#Women Who Ride


By Heather d'Entremont | @bambi_dm | hidentremont@gmail.com

I was the second of my friends to get a motorcycle license. My husband had just purchased a Harley Davidson Softail and the passenger seat was not ideal. My dad rode motorcycles when he was younger and I loved them, but had always been a passenger. I wanted to ride my own, to be able to take off for an adventure (or a simple evening ride) whenever I pleased. But most of all, I dreamed about riding motorcycles with other women. 

A couple of my friends got their license right after me, but we still rode with our husbands or alone. It wasn’t until we had a solid group of seven motobabes that we started branching off and organizing our own group runs. 

There is nothing like the feeling you get riding with other women in a group, idling at a traffic light and seeing a little girl in the car next to you, smiling and waving. Hell, sometimes even grown women will wave at us and give us a thumbs-up! It still surprises me when this happens, but then I remember that a big group of female bikers is still fairly rare. The community is still growing and women tend to ride with mixed groups.

  Enter the Litas.

One of our own co-founded the Litas New Brunswick branch. The rest of our little group followed and soon we became acquainted with another group of motobabes from the next city over. Riding along New Brunswick’s country roads, overlooking fields of green and sparkling ocean waters, is exhilarating in and of itself. But sharing that experience and excitement with a group of like-minded women is second to none.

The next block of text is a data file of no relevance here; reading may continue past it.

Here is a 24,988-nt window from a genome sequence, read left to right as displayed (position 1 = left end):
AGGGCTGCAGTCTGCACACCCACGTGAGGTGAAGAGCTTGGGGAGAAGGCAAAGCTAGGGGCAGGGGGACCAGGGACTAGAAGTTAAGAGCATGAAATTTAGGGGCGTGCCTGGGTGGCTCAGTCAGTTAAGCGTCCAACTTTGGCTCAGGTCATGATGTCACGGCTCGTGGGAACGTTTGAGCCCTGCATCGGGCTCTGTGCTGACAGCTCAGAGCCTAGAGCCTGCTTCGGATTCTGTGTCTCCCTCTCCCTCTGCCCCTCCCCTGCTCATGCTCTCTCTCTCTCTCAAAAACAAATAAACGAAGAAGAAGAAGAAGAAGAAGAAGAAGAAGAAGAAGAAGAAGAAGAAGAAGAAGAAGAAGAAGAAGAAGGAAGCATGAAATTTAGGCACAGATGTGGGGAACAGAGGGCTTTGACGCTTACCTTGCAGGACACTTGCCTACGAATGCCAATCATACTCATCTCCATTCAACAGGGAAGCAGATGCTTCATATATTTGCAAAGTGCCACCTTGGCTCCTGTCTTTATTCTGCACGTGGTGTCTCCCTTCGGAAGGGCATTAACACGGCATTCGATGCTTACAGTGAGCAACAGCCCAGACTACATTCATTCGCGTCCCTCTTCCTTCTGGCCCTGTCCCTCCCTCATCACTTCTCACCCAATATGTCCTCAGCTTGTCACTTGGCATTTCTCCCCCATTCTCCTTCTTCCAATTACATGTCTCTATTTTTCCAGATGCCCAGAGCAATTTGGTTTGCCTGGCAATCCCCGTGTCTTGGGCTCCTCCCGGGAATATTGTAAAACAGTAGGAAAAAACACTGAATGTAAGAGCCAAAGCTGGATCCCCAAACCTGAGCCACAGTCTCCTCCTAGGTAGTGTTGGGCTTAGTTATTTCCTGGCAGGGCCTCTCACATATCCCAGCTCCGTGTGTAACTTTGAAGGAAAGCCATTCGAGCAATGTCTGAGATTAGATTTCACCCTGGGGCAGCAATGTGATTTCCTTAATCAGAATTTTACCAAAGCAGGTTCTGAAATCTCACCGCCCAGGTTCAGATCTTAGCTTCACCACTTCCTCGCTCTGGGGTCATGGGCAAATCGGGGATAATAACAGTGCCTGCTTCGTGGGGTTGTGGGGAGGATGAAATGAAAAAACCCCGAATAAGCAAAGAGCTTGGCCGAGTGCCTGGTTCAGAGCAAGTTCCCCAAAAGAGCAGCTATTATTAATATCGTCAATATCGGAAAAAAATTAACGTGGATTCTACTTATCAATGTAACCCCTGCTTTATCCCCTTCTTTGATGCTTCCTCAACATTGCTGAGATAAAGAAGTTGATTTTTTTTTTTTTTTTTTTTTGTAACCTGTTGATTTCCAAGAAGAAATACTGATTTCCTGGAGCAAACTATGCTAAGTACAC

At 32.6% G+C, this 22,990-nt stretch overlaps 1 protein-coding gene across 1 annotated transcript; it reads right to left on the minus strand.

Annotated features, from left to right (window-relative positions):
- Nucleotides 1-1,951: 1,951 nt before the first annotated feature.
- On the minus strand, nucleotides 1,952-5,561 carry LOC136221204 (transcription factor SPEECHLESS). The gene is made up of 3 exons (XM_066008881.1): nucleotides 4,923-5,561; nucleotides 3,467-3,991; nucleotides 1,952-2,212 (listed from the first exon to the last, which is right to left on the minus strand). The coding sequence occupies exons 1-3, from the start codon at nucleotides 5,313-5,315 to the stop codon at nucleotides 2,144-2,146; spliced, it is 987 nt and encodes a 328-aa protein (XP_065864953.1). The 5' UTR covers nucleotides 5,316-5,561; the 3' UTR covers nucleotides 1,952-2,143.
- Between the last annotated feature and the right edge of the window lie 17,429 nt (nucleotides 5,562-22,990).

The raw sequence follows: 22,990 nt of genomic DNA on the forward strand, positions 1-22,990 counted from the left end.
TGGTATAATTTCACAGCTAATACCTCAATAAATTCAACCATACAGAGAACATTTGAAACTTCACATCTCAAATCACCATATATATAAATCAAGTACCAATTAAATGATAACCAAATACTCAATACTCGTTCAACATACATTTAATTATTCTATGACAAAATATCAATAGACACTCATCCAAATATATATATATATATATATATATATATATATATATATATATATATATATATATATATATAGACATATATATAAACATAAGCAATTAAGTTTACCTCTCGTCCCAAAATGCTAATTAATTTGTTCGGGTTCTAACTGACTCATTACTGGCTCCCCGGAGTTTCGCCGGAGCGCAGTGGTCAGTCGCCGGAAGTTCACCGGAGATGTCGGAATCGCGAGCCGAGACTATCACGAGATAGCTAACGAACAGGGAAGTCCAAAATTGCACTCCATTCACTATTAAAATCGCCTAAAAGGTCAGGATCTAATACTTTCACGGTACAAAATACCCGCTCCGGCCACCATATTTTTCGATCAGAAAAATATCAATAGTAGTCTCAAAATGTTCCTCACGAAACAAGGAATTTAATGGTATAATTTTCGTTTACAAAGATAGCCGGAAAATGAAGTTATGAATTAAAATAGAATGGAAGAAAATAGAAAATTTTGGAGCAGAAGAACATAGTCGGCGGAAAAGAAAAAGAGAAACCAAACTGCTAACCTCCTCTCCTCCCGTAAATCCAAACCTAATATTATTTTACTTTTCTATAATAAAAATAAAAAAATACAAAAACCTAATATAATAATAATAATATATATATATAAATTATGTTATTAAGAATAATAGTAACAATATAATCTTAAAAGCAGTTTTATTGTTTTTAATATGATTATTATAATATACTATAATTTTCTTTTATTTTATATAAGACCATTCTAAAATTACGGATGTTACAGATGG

Social media and networks have become a staple in almost everyone’s daily life, but for the female biker community, it is playing an even more vital role.

With a small but growing community, connecting with other female bikers is the key. And the easiest way to do it? Post a photo or a status update. 

According to Deloitte, over 90% of Smartphone owners check their favourite social networks at least once within a few hours of waking up. So it’s no surprise that female bikers worldwide are heeding the call and coming together to an increasing number of all-female riding groups and events – almost all organized and promoted entirely online.

 The common thread?

An Instagram post, for example (see how Babes Ride Out in California got its start). Or a post on Facebook, Twitter or WhatsApp. The options are endless, and female riders are coming out of the woodwork to join other motobabes!

Hashtags are trending and some boast tens of thousands of posts: #womenwhoride, #ladiesofharley and #ladybikers are just the tip of the iceberg.

With more and more exposure, the love for two wheels is spreading. Just look at Babes Ride Out: from 50 to 1,200 babes in three years: clearly there is an appetite and market for these kinds of events.

So, get on Instagram and follow the @thelitas_. Raise hell, babes.


About the author: Heather d’Entremont is Canadian motobabe and member of the Litas New Brunswick branch. She has been riding for three years: one year on a Kawasaki Vulcan and two on a Harley Sportster. During the day, she can be found working in communications for the Government of Canada, but in her downtime she can be found dressed in leather, sporting a sparkly silver Gringo helmet and riding around on two wheels.

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